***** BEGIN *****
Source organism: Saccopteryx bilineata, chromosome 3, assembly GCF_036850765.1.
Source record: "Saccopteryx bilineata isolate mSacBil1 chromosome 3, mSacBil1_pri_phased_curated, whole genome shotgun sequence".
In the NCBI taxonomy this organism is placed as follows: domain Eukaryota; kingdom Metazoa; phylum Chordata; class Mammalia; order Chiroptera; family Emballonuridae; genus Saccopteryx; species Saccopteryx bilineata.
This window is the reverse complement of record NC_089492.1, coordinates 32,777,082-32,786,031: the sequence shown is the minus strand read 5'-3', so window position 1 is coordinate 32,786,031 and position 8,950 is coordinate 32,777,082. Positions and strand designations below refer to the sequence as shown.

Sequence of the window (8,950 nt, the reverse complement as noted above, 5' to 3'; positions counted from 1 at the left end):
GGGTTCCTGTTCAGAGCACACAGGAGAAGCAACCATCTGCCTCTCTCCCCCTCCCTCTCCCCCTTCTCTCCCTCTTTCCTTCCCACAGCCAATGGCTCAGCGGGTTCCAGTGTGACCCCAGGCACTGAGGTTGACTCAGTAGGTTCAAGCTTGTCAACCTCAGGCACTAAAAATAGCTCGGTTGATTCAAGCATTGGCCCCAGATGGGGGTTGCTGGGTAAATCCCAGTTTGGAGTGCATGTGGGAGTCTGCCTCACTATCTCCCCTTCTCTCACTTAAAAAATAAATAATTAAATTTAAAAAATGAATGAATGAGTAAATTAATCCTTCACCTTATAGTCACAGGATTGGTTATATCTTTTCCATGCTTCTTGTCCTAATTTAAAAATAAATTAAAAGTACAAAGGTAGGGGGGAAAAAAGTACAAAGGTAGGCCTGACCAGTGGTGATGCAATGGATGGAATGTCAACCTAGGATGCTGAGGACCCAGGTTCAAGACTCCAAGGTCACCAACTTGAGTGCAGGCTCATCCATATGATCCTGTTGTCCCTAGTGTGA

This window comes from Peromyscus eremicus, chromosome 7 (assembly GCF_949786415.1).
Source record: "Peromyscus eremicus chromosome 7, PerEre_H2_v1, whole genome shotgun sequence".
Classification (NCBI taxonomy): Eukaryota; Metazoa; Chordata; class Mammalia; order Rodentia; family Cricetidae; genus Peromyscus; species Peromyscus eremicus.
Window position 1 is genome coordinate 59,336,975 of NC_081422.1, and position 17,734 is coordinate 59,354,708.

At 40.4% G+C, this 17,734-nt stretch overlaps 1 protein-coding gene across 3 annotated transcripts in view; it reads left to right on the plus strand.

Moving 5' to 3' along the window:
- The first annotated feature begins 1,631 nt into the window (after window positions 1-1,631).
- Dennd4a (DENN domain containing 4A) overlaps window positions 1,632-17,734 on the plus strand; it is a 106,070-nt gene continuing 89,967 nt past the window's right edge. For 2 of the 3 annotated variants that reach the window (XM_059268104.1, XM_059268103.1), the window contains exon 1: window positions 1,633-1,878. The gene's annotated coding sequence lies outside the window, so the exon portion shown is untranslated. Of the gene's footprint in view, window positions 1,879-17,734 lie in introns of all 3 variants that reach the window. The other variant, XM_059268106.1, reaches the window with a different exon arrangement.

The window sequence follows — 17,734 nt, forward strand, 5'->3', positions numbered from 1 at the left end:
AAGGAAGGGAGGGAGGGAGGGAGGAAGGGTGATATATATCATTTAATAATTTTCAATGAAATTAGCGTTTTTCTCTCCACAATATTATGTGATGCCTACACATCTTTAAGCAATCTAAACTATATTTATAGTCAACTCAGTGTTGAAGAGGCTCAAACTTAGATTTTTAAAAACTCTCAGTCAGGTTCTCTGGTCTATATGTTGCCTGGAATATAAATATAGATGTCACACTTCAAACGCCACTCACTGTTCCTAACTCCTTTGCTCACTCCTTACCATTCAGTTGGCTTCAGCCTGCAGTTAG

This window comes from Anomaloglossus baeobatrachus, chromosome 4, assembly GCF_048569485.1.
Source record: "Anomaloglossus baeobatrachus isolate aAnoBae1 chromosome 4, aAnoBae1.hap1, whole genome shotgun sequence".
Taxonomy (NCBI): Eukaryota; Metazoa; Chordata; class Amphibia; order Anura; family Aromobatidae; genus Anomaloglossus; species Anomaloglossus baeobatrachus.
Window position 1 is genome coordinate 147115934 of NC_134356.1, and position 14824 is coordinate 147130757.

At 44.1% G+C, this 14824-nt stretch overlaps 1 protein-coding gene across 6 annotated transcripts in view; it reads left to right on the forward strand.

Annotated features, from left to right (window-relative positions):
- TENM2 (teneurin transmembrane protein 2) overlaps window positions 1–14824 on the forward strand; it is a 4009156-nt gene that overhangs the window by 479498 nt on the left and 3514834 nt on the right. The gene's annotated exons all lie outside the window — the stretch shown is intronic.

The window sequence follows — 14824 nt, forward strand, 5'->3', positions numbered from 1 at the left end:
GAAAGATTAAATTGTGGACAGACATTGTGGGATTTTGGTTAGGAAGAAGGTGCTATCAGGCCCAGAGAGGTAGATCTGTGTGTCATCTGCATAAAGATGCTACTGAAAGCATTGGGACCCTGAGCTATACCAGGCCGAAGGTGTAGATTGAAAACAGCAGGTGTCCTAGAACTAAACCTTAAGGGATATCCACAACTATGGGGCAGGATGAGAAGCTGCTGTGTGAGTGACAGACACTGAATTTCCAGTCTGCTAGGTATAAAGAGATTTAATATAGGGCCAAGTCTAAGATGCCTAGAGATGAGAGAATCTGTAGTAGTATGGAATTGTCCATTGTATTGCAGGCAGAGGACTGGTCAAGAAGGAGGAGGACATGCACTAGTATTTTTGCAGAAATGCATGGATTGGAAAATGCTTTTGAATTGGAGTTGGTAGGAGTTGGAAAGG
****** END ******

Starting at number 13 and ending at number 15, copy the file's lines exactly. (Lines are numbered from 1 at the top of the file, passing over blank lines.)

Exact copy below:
- The first annotated feature begins 1,631 nt into the window (after window positions 1-1,631).
- Dennd4a (DENN domain containing 4A) overlaps window positions 1,632-17,734 on the plus strand; it is a 106,070-nt gene continuing 89,967 nt past the window's right edge. For 2 of the 3 annotated variants that reach the window (XM_059268104.1, XM_059268103.1), the window contains exon 1: window positions 1,633-1,878. The gene's annotated coding sequence lies outside the window, so the exon portion shown is untranslated. Of the gene's footprint in view, window positions 1,879-17,734 lie in introns of all 3 variants that reach the window. The other variant, XM_059268106.1, reaches the window with a different exon arrangement.

The window sequence follows — 17,734 nt, forward strand, 5'->3', positions numbered from 1 at the left end: